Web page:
Lung Cancer Scanning Trucks to Come to Blackpool First

Lung Cancer Scanning Trucks to Come to Blackpool First

NHS England have announced that lung cancer scanning trucks, operating from supermarket car parks are being rolled out across the country. It’s part of a drive to save lives by catching the condition early. Blackpool is to be one of the first areas to benefit from the new initiative.

Lung Cancer Scanning Trucks

Around £70 million will fund 10 projects nationally that check those most at risk. The trucks are similar to the Breast Cancer screening ones seen in car parks around the Fylde Coast.

If you are in the ‘at risk’ category, you’ll be invited for an MOT on your lungs and an on the spot chest scan at a mobile clinic.

Targeted screening will help improve survival rates by going first to the areas with the highest death rates from lung cancer.

The roll-out has the potential to reach around 32,854 people in Blackpool over four years.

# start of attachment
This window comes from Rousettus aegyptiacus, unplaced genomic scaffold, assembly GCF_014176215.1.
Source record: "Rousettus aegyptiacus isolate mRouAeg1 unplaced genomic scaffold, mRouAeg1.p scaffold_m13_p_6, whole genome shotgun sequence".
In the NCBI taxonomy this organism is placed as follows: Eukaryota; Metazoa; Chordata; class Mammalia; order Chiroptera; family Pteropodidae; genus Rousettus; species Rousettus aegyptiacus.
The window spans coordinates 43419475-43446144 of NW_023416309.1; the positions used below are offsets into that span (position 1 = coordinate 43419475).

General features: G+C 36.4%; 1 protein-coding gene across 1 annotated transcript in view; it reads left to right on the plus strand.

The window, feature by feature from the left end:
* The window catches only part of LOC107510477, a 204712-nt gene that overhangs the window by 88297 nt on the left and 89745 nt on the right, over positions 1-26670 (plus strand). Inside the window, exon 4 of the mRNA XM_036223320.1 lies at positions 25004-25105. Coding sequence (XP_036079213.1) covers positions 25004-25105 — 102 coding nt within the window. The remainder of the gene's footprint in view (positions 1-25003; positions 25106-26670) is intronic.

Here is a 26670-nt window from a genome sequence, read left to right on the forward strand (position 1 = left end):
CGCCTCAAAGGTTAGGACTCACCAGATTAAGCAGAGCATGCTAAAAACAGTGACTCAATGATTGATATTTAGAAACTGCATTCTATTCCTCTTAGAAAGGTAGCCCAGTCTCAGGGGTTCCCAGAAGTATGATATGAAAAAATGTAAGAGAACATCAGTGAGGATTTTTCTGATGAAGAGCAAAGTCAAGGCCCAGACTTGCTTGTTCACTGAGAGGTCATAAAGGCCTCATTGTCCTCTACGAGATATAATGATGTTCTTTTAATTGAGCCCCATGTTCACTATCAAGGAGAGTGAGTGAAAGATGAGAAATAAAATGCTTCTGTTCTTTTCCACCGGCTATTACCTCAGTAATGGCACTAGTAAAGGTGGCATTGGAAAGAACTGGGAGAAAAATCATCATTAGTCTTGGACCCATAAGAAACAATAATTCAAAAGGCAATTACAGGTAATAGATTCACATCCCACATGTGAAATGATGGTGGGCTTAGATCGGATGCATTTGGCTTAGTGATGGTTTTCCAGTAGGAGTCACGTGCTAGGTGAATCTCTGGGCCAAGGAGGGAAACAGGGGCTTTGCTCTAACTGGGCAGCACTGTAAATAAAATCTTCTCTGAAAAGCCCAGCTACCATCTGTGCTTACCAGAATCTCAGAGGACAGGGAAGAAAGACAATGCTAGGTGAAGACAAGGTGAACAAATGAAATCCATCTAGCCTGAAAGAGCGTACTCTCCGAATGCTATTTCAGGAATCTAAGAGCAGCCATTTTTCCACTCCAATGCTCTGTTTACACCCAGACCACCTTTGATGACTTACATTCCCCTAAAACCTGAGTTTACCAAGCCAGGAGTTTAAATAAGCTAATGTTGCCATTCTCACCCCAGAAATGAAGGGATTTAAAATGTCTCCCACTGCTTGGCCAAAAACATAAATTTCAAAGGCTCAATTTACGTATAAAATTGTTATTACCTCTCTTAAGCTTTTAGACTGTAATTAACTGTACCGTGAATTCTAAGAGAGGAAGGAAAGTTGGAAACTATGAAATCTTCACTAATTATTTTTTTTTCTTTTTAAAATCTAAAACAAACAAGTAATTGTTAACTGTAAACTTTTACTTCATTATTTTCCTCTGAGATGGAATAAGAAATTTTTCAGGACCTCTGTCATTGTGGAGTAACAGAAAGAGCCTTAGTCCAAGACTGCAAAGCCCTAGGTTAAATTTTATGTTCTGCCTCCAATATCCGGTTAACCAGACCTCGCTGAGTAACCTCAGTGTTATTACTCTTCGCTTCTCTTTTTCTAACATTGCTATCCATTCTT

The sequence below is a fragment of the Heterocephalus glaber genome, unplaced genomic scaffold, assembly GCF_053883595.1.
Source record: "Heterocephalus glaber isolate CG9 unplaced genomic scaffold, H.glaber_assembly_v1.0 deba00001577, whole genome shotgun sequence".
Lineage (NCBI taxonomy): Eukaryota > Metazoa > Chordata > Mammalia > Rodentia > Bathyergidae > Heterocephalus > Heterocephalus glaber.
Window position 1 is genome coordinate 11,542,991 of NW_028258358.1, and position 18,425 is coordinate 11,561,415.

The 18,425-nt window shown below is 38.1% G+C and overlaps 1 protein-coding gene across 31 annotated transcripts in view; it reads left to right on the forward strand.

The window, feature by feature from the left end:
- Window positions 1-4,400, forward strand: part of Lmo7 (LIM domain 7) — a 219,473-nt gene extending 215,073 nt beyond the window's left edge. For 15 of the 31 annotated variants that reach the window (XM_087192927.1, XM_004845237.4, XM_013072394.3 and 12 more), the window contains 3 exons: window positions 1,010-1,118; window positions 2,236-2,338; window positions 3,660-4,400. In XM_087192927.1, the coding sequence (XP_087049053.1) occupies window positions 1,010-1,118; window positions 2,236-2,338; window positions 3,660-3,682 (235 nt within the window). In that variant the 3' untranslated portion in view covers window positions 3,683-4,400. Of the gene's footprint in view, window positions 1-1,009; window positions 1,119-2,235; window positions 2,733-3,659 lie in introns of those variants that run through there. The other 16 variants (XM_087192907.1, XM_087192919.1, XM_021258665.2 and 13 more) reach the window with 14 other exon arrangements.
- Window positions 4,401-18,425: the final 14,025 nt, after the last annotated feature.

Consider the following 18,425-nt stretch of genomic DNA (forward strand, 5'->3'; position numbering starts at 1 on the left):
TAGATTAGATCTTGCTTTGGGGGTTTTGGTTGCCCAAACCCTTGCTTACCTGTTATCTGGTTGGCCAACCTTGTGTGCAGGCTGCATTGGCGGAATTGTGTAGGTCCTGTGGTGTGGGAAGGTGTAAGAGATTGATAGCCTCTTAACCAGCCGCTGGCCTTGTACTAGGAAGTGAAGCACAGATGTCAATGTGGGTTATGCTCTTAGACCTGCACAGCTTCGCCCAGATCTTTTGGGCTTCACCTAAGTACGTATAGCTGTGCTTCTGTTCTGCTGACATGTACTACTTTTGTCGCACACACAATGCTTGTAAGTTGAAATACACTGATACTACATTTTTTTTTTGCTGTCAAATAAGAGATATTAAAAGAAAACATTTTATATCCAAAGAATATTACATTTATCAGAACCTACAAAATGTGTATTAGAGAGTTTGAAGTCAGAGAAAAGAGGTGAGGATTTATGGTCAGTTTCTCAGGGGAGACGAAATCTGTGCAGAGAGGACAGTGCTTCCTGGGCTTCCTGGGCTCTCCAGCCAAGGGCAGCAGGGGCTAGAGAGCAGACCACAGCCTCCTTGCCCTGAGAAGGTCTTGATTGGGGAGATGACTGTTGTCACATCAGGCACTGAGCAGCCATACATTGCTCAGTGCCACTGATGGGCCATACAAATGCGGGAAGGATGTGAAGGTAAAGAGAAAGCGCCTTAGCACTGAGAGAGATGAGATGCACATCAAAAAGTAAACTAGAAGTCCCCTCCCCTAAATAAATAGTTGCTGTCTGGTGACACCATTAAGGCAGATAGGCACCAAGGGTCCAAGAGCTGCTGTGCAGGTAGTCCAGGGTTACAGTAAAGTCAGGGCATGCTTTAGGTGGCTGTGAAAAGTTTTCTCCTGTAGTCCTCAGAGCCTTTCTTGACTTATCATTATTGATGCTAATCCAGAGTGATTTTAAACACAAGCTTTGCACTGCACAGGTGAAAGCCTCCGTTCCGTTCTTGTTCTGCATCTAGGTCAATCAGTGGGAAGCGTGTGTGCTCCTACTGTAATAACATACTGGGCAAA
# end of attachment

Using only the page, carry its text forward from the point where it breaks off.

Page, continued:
The Lancashire and South Cumbria cancer alliance is coordinating the service in Blackpool.

Reducing Lung Cancer Deaths

A recent study showed CT screening reduced lung cancer mortality by 26% in men and between 39% and 61% in women.

Blackpool has a higher rate of lung cancer than the national average, due mainly to the prevalence of smoking in the area. It’s a contributing factor to local life-expectancy being one of the lowest in the entire country, for men and women.

Dr Adam Janjua, Chair of Fylde Coast cancer steering group, said: “This is a great initiative and I am very happy to see Blackpool being one of the first in the country to reap the benefits of the new scanning trucks. Lung cancer is a big problem in the region and we know how vitally important the screening process is to catching the disease early and, ultimately, saving lives. We will strive to improve our clinical services in areas like lung cancer and will also continue to inform the public of the dangers of smoking.”

The NHS Long Term Plan set out an ambition that 55,000 more people will survive their cancer. To do this the plan also includes an ambition to increase the number of early diagnosis. If catching cancer at stages one and two is increased from half to three-quarters of cancer patients it will help more people to survive.

The planning process will now begin and details of the official roll-out will be available at a later date.

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